9. THE BEST: HELA
There were a lot of things that Taika Waititi got right in Thor: Ragnarok and Hela (played by Cate Blanchett) was definitely one of them. Far from the typical depictions of the embodiment of death, Hela appeared to joyfully revel in her power, exuding confidence in every scene, making her all the more enjoyable to watch.
She wasn’t overused in the film either. They focused on her enough to give her character depth but not so much that it seemed detracted from her purpose in the film, which is a mistake many films make with their villains. As awesome as her character is, she is what she is: a great force our heroes must overcome. Thanks to the acting talents of Blanchett and the direction of Waititi, Hela became a memorable villain without distracting from the journey of the film’s protagonist, which was the true focus of the film.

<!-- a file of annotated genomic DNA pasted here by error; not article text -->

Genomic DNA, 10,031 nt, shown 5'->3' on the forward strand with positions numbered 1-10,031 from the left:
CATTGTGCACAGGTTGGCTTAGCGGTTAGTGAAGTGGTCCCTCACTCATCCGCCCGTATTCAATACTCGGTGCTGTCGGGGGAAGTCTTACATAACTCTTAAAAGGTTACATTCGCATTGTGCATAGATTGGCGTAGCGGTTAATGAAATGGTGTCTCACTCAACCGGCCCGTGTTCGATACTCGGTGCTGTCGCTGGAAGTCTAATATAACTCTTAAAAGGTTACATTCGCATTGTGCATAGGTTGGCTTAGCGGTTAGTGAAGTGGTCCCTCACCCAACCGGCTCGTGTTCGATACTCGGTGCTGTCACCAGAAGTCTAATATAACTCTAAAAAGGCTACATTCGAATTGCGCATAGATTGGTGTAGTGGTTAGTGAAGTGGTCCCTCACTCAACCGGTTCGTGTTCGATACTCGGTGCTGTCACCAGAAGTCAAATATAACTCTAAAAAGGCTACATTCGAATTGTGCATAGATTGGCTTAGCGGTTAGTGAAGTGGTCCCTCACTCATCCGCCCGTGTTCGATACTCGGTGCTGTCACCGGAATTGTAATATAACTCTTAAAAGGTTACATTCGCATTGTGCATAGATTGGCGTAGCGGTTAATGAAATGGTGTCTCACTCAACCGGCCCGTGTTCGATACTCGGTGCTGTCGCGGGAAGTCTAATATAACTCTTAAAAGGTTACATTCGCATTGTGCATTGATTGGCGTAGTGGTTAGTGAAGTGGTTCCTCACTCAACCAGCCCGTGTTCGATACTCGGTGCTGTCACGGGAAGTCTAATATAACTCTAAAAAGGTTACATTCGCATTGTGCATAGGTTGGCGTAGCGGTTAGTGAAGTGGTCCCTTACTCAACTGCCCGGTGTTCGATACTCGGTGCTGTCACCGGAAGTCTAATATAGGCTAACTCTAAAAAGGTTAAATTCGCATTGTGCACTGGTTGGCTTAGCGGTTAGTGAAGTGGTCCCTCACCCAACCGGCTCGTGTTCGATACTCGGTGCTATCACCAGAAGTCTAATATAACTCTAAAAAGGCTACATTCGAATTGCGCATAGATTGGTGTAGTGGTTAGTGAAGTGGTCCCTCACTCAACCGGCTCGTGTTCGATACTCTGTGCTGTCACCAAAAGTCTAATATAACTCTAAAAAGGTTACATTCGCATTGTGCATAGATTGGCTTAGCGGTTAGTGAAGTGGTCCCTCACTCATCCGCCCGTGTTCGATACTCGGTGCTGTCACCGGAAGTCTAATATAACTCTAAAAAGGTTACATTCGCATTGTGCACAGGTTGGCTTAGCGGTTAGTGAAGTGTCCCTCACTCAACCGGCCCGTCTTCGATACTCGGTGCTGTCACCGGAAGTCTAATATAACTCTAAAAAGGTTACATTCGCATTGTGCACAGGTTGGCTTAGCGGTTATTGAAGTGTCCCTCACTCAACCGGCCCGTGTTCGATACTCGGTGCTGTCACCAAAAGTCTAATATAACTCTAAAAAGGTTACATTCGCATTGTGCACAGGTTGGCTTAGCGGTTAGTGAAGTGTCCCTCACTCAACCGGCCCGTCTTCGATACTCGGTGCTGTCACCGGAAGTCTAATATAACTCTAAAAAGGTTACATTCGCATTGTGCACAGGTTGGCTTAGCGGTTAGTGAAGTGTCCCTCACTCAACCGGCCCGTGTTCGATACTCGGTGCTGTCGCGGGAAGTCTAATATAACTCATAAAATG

8. THE WORST: EGO
When you have a film about the Guardians of the Galaxy, of course you’re going to have to pit them against a force of immense power. Enter Ego (played by Kurt Russell) in Guardians of the Galaxy Vol. 2 (James Gunn), the celestial who sought purpose and decided to simply conquer the universe at the expense of billions of lives. He also happens to be Peter Quill’s dad.
His relationship with Quill was something the films had built up throughout the first film and when Ego finally turned up, we were excited to see how that would develop. Unfortunately, the execution of that growth simply wasn’t compelling enough to make that twist at the end all that shocking. Russell’s performance as the megalomaniac, Ego was outstanding, but the character itself in relation to the plot just didn’t quite hit all the emotional notes we needed it to, which meant that what was supposed to be an emotionally involving villain turned into just another big bad force for the film’s heroes to defeat at the end.
7. THE BEST: MADAM GAO